Positive adoption language: an uphill battle
Let’s face it– nobody can think about every single word that escapes their lips. It’s human nature to make mistakes. Once in a while, you’ll slip up and say something you wish you hadn’t.
Like any new language, positive adoption language takes practice to perfect. You can’t be bilingual overnight. Although improvements take time, refining your vocabulary prevents problems down the line. Don’t forget: words can be forgiven, not forgotten.
Adoption Choices of Oklahoma
If you are currently in the process of adopting a baby and have any questions or concerns, feel free to contact, Adoption Choices of Oklahoma. You may visit our website here or call 405-794-7500 (Oklahoma City) or 918-982-6220 (Tulsa).
Support Adoption Choices
Adoption Choices, Inc. is partnering with Crowdrise, a fundraising website for nonprofits, to help our adoptive parents and birth parents with much needed financial assistance. We understand that expenses keep clients from fulfilling their dreams. Both with birth parents making a plan for adoption, and with adoptive parents growing their family. It is our mission to provide financial assistance through grants and scholarships, awarded annually in November, in honor of National Adoption Month. Funds assist adoptive parents with matching and placements, adoption finalization and helping birth mothers improve their lives through higher education — and much more.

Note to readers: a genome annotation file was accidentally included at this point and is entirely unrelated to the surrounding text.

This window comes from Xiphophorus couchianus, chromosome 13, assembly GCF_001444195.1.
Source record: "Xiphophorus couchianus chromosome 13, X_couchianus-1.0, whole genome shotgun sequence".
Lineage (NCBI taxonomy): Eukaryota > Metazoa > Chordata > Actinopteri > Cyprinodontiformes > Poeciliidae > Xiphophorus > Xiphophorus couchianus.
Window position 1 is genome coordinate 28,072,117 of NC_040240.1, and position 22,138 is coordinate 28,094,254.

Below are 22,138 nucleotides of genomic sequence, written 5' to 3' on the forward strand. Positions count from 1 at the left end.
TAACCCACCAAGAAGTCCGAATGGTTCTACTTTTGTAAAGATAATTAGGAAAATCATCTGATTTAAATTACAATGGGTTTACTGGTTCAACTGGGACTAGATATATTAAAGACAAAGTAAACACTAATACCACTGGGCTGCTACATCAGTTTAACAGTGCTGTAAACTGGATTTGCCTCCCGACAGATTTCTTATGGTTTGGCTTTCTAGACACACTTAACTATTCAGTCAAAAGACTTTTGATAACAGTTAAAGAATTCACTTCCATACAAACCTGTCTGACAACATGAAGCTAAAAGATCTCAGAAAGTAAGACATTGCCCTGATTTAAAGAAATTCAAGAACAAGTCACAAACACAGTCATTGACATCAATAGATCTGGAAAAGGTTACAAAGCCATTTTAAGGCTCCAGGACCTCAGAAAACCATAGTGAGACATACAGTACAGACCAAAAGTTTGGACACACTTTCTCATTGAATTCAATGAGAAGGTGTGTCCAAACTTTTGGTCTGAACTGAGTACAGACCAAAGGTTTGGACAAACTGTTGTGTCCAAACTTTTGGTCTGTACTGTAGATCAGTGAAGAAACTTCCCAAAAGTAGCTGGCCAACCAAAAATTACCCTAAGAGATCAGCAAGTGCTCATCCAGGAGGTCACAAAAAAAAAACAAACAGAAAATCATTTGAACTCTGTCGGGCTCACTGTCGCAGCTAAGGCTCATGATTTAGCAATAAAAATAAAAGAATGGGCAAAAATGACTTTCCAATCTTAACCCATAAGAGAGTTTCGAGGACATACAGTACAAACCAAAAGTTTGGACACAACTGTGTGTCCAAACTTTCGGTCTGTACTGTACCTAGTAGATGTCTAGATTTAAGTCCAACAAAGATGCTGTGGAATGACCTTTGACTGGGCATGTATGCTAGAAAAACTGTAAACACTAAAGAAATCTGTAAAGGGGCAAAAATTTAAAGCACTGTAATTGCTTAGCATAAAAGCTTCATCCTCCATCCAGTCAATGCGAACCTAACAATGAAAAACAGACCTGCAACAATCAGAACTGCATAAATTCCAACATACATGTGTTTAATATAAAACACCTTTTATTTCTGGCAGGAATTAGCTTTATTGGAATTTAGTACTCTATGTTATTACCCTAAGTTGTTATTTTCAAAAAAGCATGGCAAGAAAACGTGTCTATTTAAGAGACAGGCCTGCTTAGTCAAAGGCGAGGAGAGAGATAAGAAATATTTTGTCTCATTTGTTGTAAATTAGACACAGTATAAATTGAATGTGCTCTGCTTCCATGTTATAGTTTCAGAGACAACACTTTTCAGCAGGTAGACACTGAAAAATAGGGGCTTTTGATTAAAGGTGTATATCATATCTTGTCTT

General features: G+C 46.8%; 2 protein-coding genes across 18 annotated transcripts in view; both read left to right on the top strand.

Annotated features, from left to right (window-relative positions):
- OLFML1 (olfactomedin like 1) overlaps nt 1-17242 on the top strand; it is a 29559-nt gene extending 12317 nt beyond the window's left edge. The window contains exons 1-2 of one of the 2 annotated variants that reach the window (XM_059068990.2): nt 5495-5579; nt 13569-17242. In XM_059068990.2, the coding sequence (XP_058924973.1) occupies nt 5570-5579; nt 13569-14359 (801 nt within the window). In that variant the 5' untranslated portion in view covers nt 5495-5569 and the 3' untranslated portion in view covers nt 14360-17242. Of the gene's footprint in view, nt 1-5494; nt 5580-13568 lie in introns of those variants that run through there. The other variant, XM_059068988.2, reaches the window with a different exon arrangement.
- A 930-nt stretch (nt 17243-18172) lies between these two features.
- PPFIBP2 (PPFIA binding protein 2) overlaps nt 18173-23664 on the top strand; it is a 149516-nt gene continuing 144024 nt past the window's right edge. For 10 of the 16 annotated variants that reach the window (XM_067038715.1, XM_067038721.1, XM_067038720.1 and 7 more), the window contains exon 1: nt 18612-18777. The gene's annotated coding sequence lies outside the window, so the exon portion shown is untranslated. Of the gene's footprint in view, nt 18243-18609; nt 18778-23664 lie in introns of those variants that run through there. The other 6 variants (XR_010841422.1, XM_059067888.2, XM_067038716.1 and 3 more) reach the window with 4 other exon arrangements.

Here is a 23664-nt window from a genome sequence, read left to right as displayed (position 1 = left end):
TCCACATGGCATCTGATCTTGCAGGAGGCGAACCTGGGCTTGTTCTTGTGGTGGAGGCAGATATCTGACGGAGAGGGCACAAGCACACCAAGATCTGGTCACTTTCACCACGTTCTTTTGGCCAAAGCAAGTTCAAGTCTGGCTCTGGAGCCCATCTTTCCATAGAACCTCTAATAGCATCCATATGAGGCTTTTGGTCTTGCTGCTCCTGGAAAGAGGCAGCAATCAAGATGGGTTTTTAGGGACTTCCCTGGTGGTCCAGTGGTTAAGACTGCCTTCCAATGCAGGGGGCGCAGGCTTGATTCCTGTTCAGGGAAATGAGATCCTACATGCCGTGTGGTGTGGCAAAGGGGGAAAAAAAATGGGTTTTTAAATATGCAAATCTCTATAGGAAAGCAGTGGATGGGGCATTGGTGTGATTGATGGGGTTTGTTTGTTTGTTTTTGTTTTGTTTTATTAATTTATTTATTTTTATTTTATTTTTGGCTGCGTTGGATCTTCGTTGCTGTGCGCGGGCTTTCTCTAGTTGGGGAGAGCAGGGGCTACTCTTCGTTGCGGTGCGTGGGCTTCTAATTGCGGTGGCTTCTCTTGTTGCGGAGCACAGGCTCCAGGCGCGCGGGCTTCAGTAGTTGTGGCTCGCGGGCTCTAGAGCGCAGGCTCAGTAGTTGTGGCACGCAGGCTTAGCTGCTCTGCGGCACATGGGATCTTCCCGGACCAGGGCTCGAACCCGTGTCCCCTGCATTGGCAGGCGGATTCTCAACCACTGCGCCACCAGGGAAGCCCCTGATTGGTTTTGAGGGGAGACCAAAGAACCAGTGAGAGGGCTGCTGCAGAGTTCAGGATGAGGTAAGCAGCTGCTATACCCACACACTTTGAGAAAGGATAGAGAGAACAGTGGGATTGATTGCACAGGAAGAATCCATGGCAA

However, we can’t do it alone. Please read up on our programs and donate money where you are able. Your donation will make a huge impact.
About the Author
Kenneal Patterson is a sophomore at Northeastern University in Boston. She is currently studying Journalism and Political Science, with a minor in Global Health. She is honored to work with Adoption Choices, and hopes that her journalism will inspire others to be more empathetic and kind. She thinks that writing can convey important messages of hope and love, and wants to share these messages with others.
Kenneal spends her summers at home in Golden, Colorado, with her many cats and dogs. She is eternally grateful to those who read her work!